“Without thinking, my brother told him that was not possible as I was going away for a long time.
“When I spoke to the BBC producer some years later, he told me he had thought that my brother could only mean one of two things - that I was going to prison or that I was becoming a priest!”
Fr Frankie still dabbles in comedy now and again when he is asked to do after dinner talks about his life as a priest.
He says: “Even doing homilies in mass, if I see opportunities for humour or a joke or anecdote, I will include it - but it is never forced in.”
Fr Frankie was living in Blackburn where he was curate to Holy Family and Our Lady of Perpetual Succour parishes and was also working as a chaplain at Royal Blackburn Hospital.
However, he is currently in America doing youth ministry training and when he returns, he will join St James on Pendleton Way, Salford, as well as becoming a chaplain at Salford University.
Fr Frankie was a chaplain at Royal Blackburn Hospital for three years until he left a few months ago.
During his time at the hospital trust, Fr Frankie witnessed a number of miracles and this began his inspiration to compile and edit a book called: “Miracles R Us” featuring the stories of numerous contributors.
The book looks at whether miracles really happen in the 21st century just as there were during the life of Jesus.
Contributors including a former gangster, an ex-top model and an Olympic speed-skating nun and two cardinals set about answering the question about miracles and reveal how God works supernatural miracles in our day and age.
Fr Frankie himself saw miraculous happenings through the power of prayer during his years working as a chaplain at Royal Blackburn Hospital.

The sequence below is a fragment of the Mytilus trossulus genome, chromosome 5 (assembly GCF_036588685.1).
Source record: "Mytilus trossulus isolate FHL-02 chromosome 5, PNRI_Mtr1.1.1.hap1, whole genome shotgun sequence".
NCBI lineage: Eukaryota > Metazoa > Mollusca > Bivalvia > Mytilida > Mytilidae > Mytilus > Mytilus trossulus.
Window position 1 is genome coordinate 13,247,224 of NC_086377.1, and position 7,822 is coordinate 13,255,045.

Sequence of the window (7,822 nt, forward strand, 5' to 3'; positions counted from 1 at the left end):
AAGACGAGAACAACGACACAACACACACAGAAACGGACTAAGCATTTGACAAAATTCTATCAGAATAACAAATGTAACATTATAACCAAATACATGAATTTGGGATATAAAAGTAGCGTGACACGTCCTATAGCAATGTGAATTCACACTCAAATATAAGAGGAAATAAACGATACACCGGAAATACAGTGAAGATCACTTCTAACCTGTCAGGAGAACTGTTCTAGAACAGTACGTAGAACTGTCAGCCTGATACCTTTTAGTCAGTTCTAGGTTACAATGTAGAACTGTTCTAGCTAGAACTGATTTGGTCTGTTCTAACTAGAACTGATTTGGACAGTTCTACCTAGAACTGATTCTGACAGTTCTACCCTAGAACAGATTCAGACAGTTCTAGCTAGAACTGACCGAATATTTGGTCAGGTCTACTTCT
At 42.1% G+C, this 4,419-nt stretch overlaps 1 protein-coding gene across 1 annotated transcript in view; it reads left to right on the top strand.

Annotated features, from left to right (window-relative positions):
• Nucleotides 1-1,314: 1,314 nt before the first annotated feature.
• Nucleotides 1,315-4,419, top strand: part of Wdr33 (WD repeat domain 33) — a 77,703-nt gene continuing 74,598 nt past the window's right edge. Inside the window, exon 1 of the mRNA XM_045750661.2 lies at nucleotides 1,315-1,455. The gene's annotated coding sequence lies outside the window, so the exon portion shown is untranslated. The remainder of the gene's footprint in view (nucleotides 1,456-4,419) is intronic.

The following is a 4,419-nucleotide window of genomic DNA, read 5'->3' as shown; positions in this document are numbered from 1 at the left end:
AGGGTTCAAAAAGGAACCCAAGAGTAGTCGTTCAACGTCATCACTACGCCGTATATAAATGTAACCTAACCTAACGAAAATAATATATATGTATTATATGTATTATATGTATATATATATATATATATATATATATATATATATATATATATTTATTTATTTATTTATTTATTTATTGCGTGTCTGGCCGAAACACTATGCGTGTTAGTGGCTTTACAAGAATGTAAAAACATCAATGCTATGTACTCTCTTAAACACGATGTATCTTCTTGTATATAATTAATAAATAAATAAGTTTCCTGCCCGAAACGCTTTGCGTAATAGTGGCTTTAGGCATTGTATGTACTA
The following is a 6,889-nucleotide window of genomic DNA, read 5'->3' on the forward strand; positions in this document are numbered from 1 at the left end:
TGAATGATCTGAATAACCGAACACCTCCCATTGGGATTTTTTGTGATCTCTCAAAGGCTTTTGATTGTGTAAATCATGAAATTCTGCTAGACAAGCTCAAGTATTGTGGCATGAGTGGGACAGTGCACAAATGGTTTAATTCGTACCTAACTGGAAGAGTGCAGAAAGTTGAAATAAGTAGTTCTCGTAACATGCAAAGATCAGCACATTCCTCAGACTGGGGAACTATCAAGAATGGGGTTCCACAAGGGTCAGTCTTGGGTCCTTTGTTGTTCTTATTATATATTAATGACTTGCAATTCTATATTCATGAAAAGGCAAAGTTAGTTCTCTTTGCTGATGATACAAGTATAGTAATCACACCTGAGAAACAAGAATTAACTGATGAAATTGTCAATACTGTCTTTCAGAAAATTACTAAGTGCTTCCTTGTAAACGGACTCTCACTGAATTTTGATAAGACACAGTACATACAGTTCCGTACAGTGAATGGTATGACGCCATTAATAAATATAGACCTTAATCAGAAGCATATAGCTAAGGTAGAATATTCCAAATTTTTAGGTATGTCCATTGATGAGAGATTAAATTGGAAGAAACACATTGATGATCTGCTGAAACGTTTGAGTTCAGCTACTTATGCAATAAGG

He recalls: “There was one lady who had suffered a stroke and her right hand side was affected and she could not move her hand or arm.
“I found out she was Catholic but had not been to church for a number of years and I invited her to confession knowing what a great experience she could have after the effect it had on my own life.
“Afterwards, I invited her to receive the anointing of the sick which is a special prayer that we have in the Catholic Church.
“God can bring great healing through a prayer either physically or spiritually.
“Part of the prayer is that you anoint someone’s head and the palms of their hands with oil.
“I went to do that and her right hand side was limp with her hand all curled up.
“I anointed her head and then her palms. As I anointed her right hand, she opened her hand up and began moving her arm.
“It was a miracle.”
On another occasion, Fr Frankie was approached by a man at an event in Clitheroe asking: “Do you remember me?”
Fr Frankie says: “I asked this man to remind me and he revealed he had been rushed into Royal Blackburn Hospital the previous year and the doctors said he had too many internal complications and told his family to say their goodbyes to him.
“His family said they needed to get a Catholic priest to say his final prayers and that day, it happened to be me at the hospital who was called out to him.
“I gave him the anointing of the sick and he said within weeks, he had made a recovery and got out of bed and gone back home to Clitheroe.
“Catholic priests will tell you that with the anointing of the sick and hospital ministry, you do see a lot of miracles.
“There are physical miracles and there are also spiritual miracles.
“A spiritual miracle is when a miracle happens in someone’s heart and soul and in your innermost being like what happened with me.
“I realised that if these things happened for me, they can happen for other people too.”
In the book Miracles R Us, contributors such as John Pridmore, Leah Darrow, Sister Catherine Holum, Cardinal Vincent Nichols and Cardinal Luis Tagle share their real life stories of spiritual and physical miracles.
Along with other well known priests, religious and Catholic speakers, they tell of the life changing miracles of the soul and physical healings beyond current medical explanation which happen today in the Catholic Church.
Among the accounts, Sr Briege McKenna shares the story of a nine-year-old boy with epilepsy who was cured through a healing service while Fr Timothy Radcliffe recounts the tale of a man who fell from the seventh floor of an apartment block who was healed through the prayer of the anointing of the sick.
Fr Frankie says: “Different people in the book share their stories about how God impacted their life of other people’s lives.
“Miracles do happen and this book explores some fascinating real life stories.”
• Miracles R Us is available from Amazon and from St Paul’s Publishing at www.stpauls.org.uk. All authorship profits will go to the children’s charity Mary’s Meals.